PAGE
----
Contributions from the Community of Students
My Journey as an Ally
Where I Was
I had always thought of myself as an inclusive and open-minded person. During my undergraduate studies, however, I began to realize how heteronormative my viewpoint was. What I knew about lesbian and gay communities was mostly based on stereotypes, and I did not know anything about people who were bisexual, transgender, questioning, queer, intersex or asexual. I was not taught (and had not educated myself) that people can identify at any point along the sexual orientation and gender identity spectrums or not at all. I simplistically thought that because I was supportive of marriage equality and I did not overtly discriminate, I was a good ally. I did not understand how much I needed to learn. I did not realize that inaction is also a choice, a choice that reinforces the structurally oppressive status quo.
I began the slow process of ridding myself of the myths I had learned and stereotypical thinking I engaged in through reading and seeking out resources, attending trainings and participating in workshops. There was not one moment that motivated me to make this change and engage in ally self-development. It was a gradual process, starting in 2009, that emerged from my liberal arts, interdisciplinary education in psychology and social-anthropology; my involvement in the college’s social justice center; relationships with LGBTQIA+ friends, housemates, peers, professors and co-workers; and interest in being a competent helping professional. Matthews and Adams present three methods for primary prevention of heterosexism: “(a) exposure to positive information about LGB individuals in classes or workshops, (b) contact with LGB individuals and (c) instituting nondiscrimination policies in work and school settings” (2009, p. 17). All three of these elements were present in my development as an ally. It was at this point when I started to realize how thoughtful my role as an ally must be. For example, when working to re-designate a bathroom at a large public university in the south, my first round of emails to gather support used the word “unisex.” A member of the LGBTQIA+ community pointed out “unisex” reinforces the gender binary. I quickly changed our language to “gender inclusive.” I am humbled by this example, and it reminds me that I and other allies can unintentionally oppress members of the community we are trying to advocate for, unless we are vigilant.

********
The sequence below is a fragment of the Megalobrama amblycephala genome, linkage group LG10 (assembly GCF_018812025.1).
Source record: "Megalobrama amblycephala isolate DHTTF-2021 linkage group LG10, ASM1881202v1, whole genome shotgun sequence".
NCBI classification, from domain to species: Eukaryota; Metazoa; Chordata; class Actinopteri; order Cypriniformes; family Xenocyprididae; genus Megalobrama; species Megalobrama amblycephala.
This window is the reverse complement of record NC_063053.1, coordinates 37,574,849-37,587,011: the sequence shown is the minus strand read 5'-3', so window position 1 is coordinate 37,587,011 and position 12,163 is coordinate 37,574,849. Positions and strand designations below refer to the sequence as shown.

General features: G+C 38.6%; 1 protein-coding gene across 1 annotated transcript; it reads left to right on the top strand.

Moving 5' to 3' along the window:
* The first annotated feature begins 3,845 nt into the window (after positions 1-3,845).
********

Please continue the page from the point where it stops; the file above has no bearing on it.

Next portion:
Where I Am Now
I now embrace that I must continually learn more about sexual orientation and gender minority communities and any community for whom I strive to be an ally and advocate. I learned that I will never arrive at the point where I am a fully anti-racist and anti-heterosexist white ally. There will always be more to learn. When I think I have arrived, that is my cue to double down on my self-education. Instead of feeling intimidated by this, I feel inspired.
I am learning so much from one of my mentors, Tangela Roberts, PhD, and the research we are conducting on LGBTQIA+ community centers and services provided to queer youth of color. Our research motivates me to learn more, to understand further and to work to gain more knowledge and a better perspective as an ally. I realize I still commit microaggressions and reinforce the status quo. However, I have learned to take my defensive energy and turn it into action. This learning has informed my own research on white, young adults’ understanding of structural racism in the U.S. These two lines of research both challenge systemic and structural barriers and are both impacted by the ideology of heteronormative white supremacy. This also allows me to draw connections to the ways in which the disability rights and the women’s rights movement are connected in the struggle for equality. I am now learning to look deeper and to see intersectionality in places I had not seen it before.
As I continue to learn and grow as an anti-racist and anti-heterosexist white ally, I am sharing what I learn with my peers, my family and my own networks. As an ally, my power comes from who I can reach, talk to and educate about topics related to sexual orientation and gender diversity. It is my responsibility and onus to use my heterosexual and white privileges to reach people who have been historically hard to reach and might otherwise be closed to investigating their privileges.
Matthews, C. R., & Adams, E. M. (2009). Using a social justice approach to prevent the mental health consequences of heterosexism. The Journal of Primary Prevention, 30, 11–26. https://doi.org/10.1007/s10935-008-0166-4
Zari Koelbel Carpenter (she/her) is a first-year counseling psychology doctoral student at Western Michigan University.